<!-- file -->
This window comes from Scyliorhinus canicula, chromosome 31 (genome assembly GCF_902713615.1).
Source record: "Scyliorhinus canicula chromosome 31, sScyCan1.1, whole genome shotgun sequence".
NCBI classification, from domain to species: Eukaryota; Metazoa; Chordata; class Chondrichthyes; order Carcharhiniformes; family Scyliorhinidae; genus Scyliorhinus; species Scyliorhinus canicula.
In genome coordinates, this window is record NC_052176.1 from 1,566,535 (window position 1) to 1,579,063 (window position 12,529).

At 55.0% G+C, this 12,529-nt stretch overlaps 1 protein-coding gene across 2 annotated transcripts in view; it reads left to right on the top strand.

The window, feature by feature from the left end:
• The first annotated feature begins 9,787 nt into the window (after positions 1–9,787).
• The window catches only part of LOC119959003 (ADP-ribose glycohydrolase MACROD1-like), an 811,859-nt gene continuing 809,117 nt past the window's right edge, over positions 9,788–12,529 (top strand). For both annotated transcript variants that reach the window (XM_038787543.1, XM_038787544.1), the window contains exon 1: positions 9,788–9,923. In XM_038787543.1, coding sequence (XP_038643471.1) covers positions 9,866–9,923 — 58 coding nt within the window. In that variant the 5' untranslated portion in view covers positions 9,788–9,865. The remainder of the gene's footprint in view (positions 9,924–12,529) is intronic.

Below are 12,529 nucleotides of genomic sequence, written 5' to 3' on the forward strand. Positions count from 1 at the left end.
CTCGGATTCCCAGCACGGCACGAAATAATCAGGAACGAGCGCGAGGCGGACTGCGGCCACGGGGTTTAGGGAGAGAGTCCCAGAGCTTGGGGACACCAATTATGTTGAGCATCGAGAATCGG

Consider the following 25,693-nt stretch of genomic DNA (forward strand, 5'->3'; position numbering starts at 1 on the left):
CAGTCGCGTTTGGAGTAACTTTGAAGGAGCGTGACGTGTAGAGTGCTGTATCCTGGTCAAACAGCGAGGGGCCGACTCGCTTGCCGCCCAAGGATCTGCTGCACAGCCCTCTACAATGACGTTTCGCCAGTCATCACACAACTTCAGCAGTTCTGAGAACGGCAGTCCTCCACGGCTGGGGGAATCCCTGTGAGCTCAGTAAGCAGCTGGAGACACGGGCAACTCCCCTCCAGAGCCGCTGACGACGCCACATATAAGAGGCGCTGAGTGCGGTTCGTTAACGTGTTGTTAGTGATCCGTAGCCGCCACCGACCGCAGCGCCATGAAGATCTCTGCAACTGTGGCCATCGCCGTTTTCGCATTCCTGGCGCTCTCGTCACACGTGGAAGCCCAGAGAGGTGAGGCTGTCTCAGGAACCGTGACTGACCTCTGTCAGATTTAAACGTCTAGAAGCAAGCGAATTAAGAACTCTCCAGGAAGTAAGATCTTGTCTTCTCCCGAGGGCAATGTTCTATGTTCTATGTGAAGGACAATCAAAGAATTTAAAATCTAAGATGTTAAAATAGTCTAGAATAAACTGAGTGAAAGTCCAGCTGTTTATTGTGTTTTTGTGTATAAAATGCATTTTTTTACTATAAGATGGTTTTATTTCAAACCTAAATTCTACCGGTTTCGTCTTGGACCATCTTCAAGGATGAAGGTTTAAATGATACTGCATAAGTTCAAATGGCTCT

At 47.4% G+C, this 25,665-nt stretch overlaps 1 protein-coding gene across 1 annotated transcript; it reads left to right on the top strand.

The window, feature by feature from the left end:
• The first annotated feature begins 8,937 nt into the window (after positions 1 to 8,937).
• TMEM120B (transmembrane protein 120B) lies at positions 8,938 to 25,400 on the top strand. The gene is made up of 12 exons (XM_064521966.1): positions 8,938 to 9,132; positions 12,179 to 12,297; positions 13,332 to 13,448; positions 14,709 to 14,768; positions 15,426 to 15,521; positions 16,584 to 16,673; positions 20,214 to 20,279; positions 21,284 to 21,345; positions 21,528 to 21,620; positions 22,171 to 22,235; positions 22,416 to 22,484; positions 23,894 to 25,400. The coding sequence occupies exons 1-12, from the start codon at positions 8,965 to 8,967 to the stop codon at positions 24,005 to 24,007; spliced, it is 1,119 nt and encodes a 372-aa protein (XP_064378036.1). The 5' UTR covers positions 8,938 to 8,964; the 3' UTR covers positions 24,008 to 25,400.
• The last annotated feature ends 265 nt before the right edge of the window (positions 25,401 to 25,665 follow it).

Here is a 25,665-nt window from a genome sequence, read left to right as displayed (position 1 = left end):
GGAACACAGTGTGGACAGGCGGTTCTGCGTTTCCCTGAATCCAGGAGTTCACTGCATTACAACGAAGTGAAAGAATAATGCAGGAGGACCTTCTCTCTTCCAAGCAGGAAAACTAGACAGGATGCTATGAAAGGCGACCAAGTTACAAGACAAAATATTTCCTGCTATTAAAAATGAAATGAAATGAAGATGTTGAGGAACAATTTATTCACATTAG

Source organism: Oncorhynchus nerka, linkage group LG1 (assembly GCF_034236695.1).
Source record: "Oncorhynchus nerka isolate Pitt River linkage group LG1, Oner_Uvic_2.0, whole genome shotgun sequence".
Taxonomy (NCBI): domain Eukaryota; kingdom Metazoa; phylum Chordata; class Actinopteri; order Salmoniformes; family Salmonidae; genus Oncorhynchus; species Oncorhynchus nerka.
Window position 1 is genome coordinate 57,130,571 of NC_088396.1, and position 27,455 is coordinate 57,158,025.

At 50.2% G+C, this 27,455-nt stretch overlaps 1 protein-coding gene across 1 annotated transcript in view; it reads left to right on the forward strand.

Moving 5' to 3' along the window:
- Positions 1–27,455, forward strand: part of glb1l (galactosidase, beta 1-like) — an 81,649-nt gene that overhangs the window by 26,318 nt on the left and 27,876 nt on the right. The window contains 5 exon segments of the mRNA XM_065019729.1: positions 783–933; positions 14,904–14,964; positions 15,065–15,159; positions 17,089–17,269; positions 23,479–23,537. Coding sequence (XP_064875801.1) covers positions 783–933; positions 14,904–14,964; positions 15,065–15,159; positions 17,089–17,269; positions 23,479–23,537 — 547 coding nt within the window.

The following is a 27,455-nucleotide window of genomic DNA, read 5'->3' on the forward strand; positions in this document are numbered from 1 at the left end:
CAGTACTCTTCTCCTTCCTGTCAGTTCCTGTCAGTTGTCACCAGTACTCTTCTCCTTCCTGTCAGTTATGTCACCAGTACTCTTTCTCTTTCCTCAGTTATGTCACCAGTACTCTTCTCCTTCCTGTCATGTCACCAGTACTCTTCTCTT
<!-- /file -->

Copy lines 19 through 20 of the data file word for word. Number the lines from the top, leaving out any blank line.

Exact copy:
GGAACACAGTGTGGACAGGCGGTTCTGCGTTTCCCTGAATCCAGGAGTTCACTGCATTACAACGAAGTGAAAGAATAATGCAGGAGGACCTTCTCTCTTCCAAGCAGGAAAACTAGACAGGATGCTATGAAAGGCGACCAAGTTACAAGACAAAATATTTCCTGCTATTAAAAATGAAATGAAATGAAGATGTTGAGGAACAATTTATTCACATTAG

Source organism: Oncorhynchus nerka, linkage group LG1 (assembly GCF_034236695.1).